Blue Is the Warmest Colour

Sometimes, you find out something about a film after you’ve seen it that totally rocks your perception of it. Like watching 1995 supernatural-tween fantasy Powder and then finding out that the director molested a 12 year old boy. Or learning that the protagonist family in The Impossible weren’t actually rich Americans in real life.

Blue is the Warmest Colour is, objectively, a very good film. It’s not, by any means, a new story: girl meets boy; girl doesn’t really fancy boy even though boy looks like Drake; girl meets girl; girl DOES fancy girl; relationship plays out in entirely unsurprising fashion. But BITWC is willing to go deeper than most, and over its three hour runtime (honestly, you don’t really feel it) we genuinely watch these characters open up and fall in and out of love in real time, and we buy it.

Most crucial of all to BIWTC’s success is the performance by Adele Exarchopoulos as the lead, who’s also called Adele (the graphic novel of which this is an adaptation is called The Story of Adele – the reason for the title change is never apparent, though it’s hard not to spot that a lot of objects in this film are blue). Each largely improvised scene is observed from Adele’s perspective, so it’s no small achievement that she’s never less than compelling and absolutely convincing; not even for a moment. It’s a quiet powerhouse of a performance, and it’s deeply moving. Lea Seydoux’s older, blue-haired love interest Emma is less deftly layered, and less engrossing, but still great by any reasonable standard.

Then there’s the striking camera-work, around 90% of which is close-ups. It makes for a dizzying, visceral, intensely physical experience, and works best during crowded scenes, such as a student protest, or a claustrophobic dinner part, and quiet scenes of intense intimacy. During an early interaction between Adele and Emma, the long takes and phenomenal chemistry between the two leads as they resist a kiss that we all know is coming cranks up the sexual tension to unbearable levels.

But then there’s the sex scenes.

That they’re some of the more graphic and realistic sex scenes we’ve seen on the screen for quite a while isn’t really a problem; in a film where we watch chewed spaghetti as it moves around Adele’s mouth, it’s not exactly surprising that we end up watching her scissor Emma from a distance of about ten inches.

But what IS problematic – very problematic indeed – is that these scenes are ridiculously, stupefyingly long. The first of Adele and Emma’s sex scenes felt, no joke, about fifteen minutes long – and that’s a conservative estimate. It could easily be split into acts. And then, about five scenes later, there’s another one. And another. Overall, I’d guess that I spent about half an hour of BITWC’s three hour run time watching Adele have sex. In a variety of extreme close ups.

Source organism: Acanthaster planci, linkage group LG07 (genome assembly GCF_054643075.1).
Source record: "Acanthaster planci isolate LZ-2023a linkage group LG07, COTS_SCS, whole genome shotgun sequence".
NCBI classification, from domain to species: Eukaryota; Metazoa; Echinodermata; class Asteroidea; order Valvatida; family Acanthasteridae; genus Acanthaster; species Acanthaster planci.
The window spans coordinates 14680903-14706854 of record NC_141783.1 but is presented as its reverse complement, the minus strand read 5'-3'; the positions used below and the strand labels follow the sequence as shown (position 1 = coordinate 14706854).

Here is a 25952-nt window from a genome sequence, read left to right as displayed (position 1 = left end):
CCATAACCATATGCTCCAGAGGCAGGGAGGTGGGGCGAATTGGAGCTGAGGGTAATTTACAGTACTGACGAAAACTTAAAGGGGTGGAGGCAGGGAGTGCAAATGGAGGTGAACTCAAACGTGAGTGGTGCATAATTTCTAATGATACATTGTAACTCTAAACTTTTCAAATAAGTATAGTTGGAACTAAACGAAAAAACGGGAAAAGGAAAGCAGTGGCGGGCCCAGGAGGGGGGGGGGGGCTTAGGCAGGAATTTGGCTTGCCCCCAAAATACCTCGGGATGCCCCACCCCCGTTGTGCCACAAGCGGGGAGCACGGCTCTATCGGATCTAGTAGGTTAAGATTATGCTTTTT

It gets worse. See, if these scenes were in the context of a movie about sex, directed by another woman, or directed with care and sensitivity towards the actors involved, they’d be annoying and disruptive to the narrative, but tolerable. But, hey, guess what, three strikes and out. The picture painted by not only the cast but seemingly every crew member besides Kechiche is one of long, arduous shoots (Adele and Emma’s first sex scene allegedly wrapped after TEN DAYS, and it’s worth noting that both actresses are straight) and obsessive, borderline abusive behaviour from Kechiche.

Lea Seydoux has spoken of feeling like “a prostitute” and “trapped,” and though some have argued that the scenes wouldn’t exist if the actresses hadn’t been in compliance, I think we’re all aware that just because you did something that someone else told you to, it doesn’t mean that you’re happy with it, or that it’s ok. She recently said “thank God we won the Palme d’Or, because it was horrible.” Kechiche responded by lashing out at everyone and demanding, impotently, that the film be pulled, claiming that the actresses have tarnished forever. Which, frankly, is exactly what we’d expect from someone who’d insist on 100 takes of a shot in an overlong lesbian sex scene between two straight women that has no business being in the film in the first place. He’s not invited to the Best For Film Christmas party.

Sex has a vital place in movies; it’s a key part of any relationship dynamic (even the lack of it), and ignoring that fact leaves you with an unfinished portrait. Blue is the Warmest Colour, the boldest attempt at presenting a relationship in its entirety on the big screen that I can remember, would be incomplete without an exploration of the finer and yes, more explicit dynamics of Adele and Emma’s physical interactions (most apparent, if heavy-handed, in contrast to her early sexual encounter with faux-Drake), and you’ll always get more interesting results when the presentation is authentic and graphic, without reservations or restraint. But that should be the only motive, and once the motive becomes muddy – regardless of whether the intent is pure or not – we have a problem. So yeah, Blue is the Warmest Colour is pretty good. I just can’t, in good conscience, recommend that you actually watch it.

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